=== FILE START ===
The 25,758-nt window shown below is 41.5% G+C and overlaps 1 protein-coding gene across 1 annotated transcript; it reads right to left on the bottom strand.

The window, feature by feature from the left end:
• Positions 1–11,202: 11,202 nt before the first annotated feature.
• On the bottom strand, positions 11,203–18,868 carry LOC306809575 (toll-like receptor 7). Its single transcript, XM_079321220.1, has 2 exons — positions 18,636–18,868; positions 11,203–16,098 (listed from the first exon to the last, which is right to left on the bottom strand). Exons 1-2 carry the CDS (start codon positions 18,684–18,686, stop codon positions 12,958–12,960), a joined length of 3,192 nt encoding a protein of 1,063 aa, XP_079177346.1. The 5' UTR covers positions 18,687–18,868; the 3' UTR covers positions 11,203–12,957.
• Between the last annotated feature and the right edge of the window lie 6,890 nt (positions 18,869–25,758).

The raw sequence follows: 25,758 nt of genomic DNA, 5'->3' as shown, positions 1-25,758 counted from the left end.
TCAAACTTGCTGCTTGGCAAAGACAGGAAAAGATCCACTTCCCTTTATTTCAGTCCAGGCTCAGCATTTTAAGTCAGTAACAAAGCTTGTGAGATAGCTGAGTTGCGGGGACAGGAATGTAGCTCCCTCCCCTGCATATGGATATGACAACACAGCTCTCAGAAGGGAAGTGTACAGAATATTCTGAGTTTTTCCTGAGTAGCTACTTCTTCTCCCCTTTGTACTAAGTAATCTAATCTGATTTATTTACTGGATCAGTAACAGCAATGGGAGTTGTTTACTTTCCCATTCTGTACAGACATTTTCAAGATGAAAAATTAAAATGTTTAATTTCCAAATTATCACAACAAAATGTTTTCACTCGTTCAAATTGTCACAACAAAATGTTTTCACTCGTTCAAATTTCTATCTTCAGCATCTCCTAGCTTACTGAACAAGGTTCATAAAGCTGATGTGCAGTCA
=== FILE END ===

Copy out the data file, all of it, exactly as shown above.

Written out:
The 25,758-nt window shown below is 41.5% G+C and overlaps 1 protein-coding gene across 1 annotated transcript; it reads right to left on the bottom strand.

The window, feature by feature from the left end:
• Positions 1–11,202: 11,202 nt before the first annotated feature.
• On the bottom strand, positions 11,203–18,868 carry LOC306809575 (toll-like receptor 7). Its single transcript, XM_079321220.1, has 2 exons — positions 18,636–18,868; positions 11,203–16,098 (listed from the first exon to the last, which is right to left on the bottom strand). Exons 1-2 carry the CDS (start codon positions 18,684–18,686, stop codon positions 12,958–12,960), a joined length of 3,192 nt encoding a protein of 1,063 aa, XP_079177346.1. The 5' UTR covers positions 18,687–18,868; the 3' UTR covers positions 11,203–12,957.
• Between the last annotated feature and the right edge of the window lie 6,890 nt (positions 18,869–25,758).

The raw sequence follows: 25,758 nt of genomic DNA, 5'->3' as shown, positions 1-25,758 counted from the left end.
TCAAACTTGCTGCTTGGCAAAGACAGGAAAAGATCCACTTCCCTTTATTTCAGTCCAGGCTCAGCATTTTAAGTCAGTAACAAAGCTTGTGAGATAGCTGAGTTGCGGGGACAGGAATGTAGCTCCCTCCCCTGCATATGGATATGACAACACAGCTCTCAGAAGGGAAGTGTACAGAATATTCTGAGTTTTTCCTGAGTAGCTACTTCTTCTCCCCTTTGTACTAAGTAATCTAATCTGATTTATTTACTGGATCAGTAACAGCAATGGGAGTTGTTTACTTTCCCATTCTGTACAGACATTTTCAAGATGAAAAATTAAAATGTTTAATTTCCAAATTATCACAACAAAATGTTTTCACTCGTTCAAATTGTCACAACAAAATGTTTTCACTCGTTCAAATTTCTATCTTCAGCATCTCCTAGCTTACTGAACAAGGTTCATAAAGCTGATGTGCAGTCA